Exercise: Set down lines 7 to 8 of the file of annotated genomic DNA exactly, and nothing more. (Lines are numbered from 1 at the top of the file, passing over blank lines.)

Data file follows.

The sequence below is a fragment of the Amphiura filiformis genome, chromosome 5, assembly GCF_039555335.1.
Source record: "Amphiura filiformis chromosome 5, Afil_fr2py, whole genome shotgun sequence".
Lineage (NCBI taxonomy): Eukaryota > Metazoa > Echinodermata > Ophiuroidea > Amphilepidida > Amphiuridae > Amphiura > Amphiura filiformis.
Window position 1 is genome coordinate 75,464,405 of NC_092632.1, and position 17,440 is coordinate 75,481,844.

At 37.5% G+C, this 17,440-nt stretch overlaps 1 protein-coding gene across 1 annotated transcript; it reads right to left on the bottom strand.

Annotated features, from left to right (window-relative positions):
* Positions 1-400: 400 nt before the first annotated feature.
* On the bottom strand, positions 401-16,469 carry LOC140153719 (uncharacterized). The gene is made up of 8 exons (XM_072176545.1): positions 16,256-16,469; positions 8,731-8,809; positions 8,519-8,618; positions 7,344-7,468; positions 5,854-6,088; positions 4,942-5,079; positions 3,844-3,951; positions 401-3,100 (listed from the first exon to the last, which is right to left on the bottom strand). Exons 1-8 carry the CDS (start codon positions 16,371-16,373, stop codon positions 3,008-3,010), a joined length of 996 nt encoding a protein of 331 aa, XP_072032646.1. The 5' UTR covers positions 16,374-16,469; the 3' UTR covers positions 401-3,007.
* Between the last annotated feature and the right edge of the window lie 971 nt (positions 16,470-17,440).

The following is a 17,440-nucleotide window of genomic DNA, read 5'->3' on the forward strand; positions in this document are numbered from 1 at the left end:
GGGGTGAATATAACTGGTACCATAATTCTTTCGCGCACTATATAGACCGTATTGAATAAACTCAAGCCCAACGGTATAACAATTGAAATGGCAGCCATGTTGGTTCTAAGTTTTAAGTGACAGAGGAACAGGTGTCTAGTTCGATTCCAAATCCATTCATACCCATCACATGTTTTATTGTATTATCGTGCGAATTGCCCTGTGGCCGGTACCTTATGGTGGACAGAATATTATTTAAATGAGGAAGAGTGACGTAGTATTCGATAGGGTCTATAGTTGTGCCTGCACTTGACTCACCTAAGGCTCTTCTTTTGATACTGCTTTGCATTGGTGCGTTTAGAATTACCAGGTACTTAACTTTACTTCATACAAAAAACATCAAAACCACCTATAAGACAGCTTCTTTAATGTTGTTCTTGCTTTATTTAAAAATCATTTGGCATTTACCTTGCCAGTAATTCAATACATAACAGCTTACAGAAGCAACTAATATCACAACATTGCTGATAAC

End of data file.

* Positions 1-400: 400 nt before the first annotated feature.
* On the bottom strand, positions 401-16,469 carry LOC140153719 (uncharacterized). The gene is made up of 8 exons (XM_072176545.1): positions 16,256-16,469; positions 8,731-8,809; positions 8,519-8,618; positions 7,344-7,468; positions 5,854-6,088; positions 4,942-5,079; positions 3,844-3,951; positions 401-3,100 (listed from the first exon to the last, which is right to left on the bottom strand). Exons 1-8 carry the CDS (start codon positions 16,371-16,373, stop codon positions 3,008-3,010), a joined length of 996 nt encoding a protein of 331 aa, XP_072032646.1. The 5' UTR covers positions 16,374-16,469; the 3' UTR covers positions 401-3,007.